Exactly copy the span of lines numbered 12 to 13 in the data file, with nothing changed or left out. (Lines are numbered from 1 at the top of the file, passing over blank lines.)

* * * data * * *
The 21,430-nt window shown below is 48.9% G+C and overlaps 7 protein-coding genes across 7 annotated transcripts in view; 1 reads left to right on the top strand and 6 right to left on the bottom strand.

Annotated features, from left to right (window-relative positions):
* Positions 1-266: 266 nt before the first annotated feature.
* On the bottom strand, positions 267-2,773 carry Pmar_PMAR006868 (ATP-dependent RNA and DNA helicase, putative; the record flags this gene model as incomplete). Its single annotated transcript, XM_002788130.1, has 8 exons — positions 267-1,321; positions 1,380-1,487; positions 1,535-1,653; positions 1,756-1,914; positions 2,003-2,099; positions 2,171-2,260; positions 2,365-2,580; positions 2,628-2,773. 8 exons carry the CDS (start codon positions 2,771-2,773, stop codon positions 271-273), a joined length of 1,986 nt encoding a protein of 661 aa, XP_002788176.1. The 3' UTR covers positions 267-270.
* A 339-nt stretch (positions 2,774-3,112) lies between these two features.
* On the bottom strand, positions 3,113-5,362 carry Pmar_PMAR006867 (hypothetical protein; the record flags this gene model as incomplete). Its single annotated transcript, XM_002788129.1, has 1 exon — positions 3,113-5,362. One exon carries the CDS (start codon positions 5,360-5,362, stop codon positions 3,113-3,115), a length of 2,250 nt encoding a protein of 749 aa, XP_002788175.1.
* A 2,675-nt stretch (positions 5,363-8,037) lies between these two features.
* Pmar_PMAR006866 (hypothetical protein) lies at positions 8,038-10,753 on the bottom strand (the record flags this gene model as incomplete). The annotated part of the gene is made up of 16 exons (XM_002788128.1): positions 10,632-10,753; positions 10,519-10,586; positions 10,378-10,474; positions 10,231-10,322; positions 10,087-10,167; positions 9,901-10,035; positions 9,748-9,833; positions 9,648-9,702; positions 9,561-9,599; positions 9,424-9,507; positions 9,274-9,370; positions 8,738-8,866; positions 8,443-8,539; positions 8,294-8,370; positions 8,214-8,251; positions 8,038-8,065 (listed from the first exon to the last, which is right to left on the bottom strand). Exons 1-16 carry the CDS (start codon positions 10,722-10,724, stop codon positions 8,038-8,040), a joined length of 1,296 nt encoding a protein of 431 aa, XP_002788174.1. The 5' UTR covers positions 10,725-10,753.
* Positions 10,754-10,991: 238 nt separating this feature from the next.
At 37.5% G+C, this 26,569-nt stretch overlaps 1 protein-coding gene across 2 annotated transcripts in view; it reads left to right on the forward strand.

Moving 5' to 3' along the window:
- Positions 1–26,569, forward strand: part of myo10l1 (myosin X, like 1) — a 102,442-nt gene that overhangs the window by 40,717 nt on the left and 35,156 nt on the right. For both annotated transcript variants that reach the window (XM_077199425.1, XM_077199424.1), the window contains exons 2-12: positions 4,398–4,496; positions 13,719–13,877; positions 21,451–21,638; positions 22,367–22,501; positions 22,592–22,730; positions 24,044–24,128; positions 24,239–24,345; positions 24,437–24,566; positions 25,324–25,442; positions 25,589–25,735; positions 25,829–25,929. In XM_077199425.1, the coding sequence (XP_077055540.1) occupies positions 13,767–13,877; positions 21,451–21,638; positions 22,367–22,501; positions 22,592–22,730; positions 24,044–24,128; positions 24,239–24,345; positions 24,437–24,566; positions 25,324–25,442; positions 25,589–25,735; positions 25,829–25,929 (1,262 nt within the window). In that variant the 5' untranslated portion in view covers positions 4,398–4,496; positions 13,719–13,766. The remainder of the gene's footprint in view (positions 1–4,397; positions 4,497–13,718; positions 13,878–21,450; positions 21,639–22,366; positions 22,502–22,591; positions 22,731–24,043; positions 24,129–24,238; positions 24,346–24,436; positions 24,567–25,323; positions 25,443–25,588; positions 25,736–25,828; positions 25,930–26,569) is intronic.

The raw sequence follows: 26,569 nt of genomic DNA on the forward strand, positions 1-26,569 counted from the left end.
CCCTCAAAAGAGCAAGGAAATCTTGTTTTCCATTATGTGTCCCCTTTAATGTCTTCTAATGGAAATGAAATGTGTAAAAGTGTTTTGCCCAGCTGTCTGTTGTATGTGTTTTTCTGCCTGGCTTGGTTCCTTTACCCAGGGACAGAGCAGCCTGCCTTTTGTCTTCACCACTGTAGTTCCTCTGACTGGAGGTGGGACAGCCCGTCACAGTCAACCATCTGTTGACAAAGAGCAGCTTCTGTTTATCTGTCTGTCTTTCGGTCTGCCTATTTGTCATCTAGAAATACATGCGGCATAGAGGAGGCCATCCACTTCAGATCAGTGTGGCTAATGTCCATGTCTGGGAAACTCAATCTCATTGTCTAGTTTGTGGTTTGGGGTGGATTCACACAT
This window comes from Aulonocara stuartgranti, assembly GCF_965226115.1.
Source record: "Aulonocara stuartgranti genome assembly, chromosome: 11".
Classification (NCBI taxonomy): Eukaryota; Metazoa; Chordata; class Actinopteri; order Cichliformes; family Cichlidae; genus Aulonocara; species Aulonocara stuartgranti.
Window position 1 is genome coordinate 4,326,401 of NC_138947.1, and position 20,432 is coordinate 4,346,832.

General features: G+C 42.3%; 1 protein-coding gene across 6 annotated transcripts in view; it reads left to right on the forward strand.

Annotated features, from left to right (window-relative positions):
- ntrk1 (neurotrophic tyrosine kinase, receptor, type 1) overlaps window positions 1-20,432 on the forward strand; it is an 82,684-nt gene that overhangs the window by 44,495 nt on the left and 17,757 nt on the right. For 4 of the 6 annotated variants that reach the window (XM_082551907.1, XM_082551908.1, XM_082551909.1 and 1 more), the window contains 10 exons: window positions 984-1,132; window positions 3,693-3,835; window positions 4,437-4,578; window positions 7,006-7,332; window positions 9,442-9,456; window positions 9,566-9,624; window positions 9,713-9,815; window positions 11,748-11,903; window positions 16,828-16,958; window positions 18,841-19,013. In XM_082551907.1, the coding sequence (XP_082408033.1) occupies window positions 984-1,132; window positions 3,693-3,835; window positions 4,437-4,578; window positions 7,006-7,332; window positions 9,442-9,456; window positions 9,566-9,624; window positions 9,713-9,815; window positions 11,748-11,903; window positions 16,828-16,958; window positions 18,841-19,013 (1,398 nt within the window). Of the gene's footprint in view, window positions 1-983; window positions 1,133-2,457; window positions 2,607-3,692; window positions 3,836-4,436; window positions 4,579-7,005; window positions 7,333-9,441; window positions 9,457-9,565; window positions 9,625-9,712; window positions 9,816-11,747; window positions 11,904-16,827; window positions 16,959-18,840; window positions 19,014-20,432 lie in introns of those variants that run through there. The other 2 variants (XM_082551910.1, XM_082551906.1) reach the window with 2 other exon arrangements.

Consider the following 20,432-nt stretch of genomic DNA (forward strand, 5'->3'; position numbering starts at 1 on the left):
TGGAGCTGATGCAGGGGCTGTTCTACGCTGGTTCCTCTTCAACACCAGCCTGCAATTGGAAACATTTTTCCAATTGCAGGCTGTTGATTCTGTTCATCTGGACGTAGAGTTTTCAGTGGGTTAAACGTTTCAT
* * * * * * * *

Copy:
- Positions 1–26,569, forward strand: part of myo10l1 (myosin X, like 1) — a 102,442-nt gene that overhangs the window by 40,717 nt on the left and 35,156 nt on the right. For both annotated transcript variants that reach the window (XM_077199425.1, XM_077199424.1), the window contains exons 2-12: positions 4,398–4,496; positions 13,719–13,877; positions 21,451–21,638; positions 22,367–22,501; positions 22,592–22,730; positions 24,044–24,128; positions 24,239–24,345; positions 24,437–24,566; positions 25,324–25,442; positions 25,589–25,735; positions 25,829–25,929. In XM_077199425.1, the coding sequence (XP_077055540.1) occupies positions 13,767–13,877; positions 21,451–21,638; positions 22,367–22,501; positions 22,592–22,730; positions 24,044–24,128; positions 24,239–24,345; positions 24,437–24,566; positions 25,324–25,442; positions 25,589–25,735; positions 25,829–25,929 (1,262 nt within the window). In that variant the 5' untranslated portion in view covers positions 4,398–4,496; positions 13,719–13,766. The remainder of the gene's footprint in view (positions 1–4,397; positions 4,497–13,718; positions 13,878–21,450; positions 21,639–22,366; positions 22,502–22,591; positions 22,731–24,043; positions 24,129–24,238; positions 24,346–24,436; positions 24,567–25,323; positions 25,443–25,588; positions 25,736–25,828; positions 25,930–26,569) is intronic.

The raw sequence follows: 26,569 nt of genomic DNA on the forward strand, positions 1-26,569 counted from the left end.